Energy Nuclear 29 January, 2021 9:30 am   

Chernobyl on steroids in Poland or an election campaign in Germany?


Research should be done by scientists, but when the Green party in Germany raises alarm over nuclear power in Poland something is up. What? For instance an election campaign in Germany. It should be expected that if the Greens enter the government they will help Poland torpedo Nord Stream 2, but they will also undermine nuclear energy. Nevertheless at this point there isn’t much to talk about, because Poles have not yet formally decided whether to go nuclear or not – Wojciech Jakóbik, editor in chief at, writes.

The Greens campaign

According to a report drafted for Germany’s Green party, seven million Europeans, including Poles, would be exposed to radiation equal to or higher than one milli-Sv. 860 thousand European residents would be at risk of exposure to 6 or more milli-Sv, which is a limit of radiation to which students between the ages of 16 and 18 can be exposed while working with radioactive materials.

The authors of the report state that that or higher amount of radiation would affect about 400 thousand people in Poland, 112 thousand Germans, 127 thousand Russians from Kallinningrad, Lithuanians and Estonians, 113 thousand Danes and Swedes and 53 thousand Czechs, Slovaks, Ukrainians and Belarussians. A yearly maximum dose of radiation for people who are exposed to radiation due to their profession and in cases of emergency occupational exposure for the public is 20 mSv. The authors of the study predict that around 150 thousand European residents would be exposed to radiation higher than that in case of a nuclear disaster described in the report.

The threat of another Chernobyl may be used in any part of the world to make people afraid of a nuclear power plant (NPP). However, thanks to the safety standards in new facilities, the last catastrophe we heard about was the one in Fukushima. It was caused by a 12-meter high tsunami wave, a phenomenon hardly expected in Poland. The report on a potential nuclear disaster in Europe, commissioned by the German Greens, warns about contamination and the necessity to resettle thousands of Europeans. The authors should take a closer look at the assumptions they made in their document, and I know they are already doing it.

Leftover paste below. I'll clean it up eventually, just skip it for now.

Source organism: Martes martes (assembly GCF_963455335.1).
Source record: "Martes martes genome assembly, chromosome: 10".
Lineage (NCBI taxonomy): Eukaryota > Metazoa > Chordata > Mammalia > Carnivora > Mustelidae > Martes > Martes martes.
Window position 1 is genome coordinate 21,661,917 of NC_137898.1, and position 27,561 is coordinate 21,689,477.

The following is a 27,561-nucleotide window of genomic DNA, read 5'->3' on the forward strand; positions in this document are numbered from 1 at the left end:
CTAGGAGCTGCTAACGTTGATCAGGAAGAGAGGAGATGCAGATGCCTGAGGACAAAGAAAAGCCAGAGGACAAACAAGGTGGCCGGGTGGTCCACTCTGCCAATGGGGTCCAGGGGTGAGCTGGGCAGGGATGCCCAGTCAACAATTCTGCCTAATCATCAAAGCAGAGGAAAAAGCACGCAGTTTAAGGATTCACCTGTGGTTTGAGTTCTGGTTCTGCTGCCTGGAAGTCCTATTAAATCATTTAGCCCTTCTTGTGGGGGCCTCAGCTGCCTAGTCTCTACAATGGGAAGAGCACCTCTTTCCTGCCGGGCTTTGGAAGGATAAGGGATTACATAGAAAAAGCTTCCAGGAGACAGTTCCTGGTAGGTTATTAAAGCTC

It is not very likely that a disaster of Chernobyl proportions would happen at a Polish NPP, as the technology and safety standards in the Polish facility will be a lot better than the ones used by the Soviets. This is a given considering the technological development we have witnessed over the years and the standards required by the European Union. In the report, the scientists used data on weather patterns from 2017-2020 and upon analyzing them concluded that a radioactive cloud from Poland would reach Germany (obviously). Up till now radioactive clouds were one of the scaremongering tactics used by Russian media, which enjoy writing about such clouds coming from Ukraine, or about secret iodine purchases made by European governments, as well as other legends that are then regurgitated by some western journalists.

Word on the street is that the report prepared for the Greens has already become a laughing stock among nuclear experts. The scale of the disaster it presents is not taken into consideration even by the International Atomic Energy Agency, because it is bigger than accidents in Chernobyl and Fukushima. In order to match the prediction made in the report, the Polish reactor would have to have a huge capacity, e.g. 1650 MW like the EPR reactor in France. Additionally, it would be best if it was built a few hundred meters above the ground and if the wind only blew west, i.e. in line with the weather forecast taken into consideration by the authors of the report. However, every kid in high-school knows that Poland is dominated by western winds (i.e. winds that originate to the west of the country), because of the pressure system with a permanent high-pressure pattern in the Baltic, the lack of a mountain range that would split Poland longitudinally, and the low pressure patterns in the East European Plain, as well as the flat landscape of the country. By the way, these weather conditions are used as arguments supporting the development of offshore wind power in the Polish waters of the Baltic.

A lot of fuss over nothing

It is worth considering the context in which the report was published. The fall parliamentary election is coming, which means German conservatives will have to again steal “green” platforms to undermine the result of the party that commissioned the controversial report. An attack on nuclear power in Poland is a great way to attract huge media attention during the campaign. However, the Greens’ ability to impact the Polish plans is limited, which is evidenced by the conclusions they themselves made from the report. They are mostly calling on making sure that the facilities in Poland are held up to the highest standards. However, the biggest enemy of the Polish project is not a German report, but the lack of decisiveness in Poland, which is still mainly talking about atomic energy, but has not been able to start a single project for over a decade. Poles are still deliberating about the financial model, in which Americans could participate, so for now the German Greens can rest easy and build political capital on questionable reports.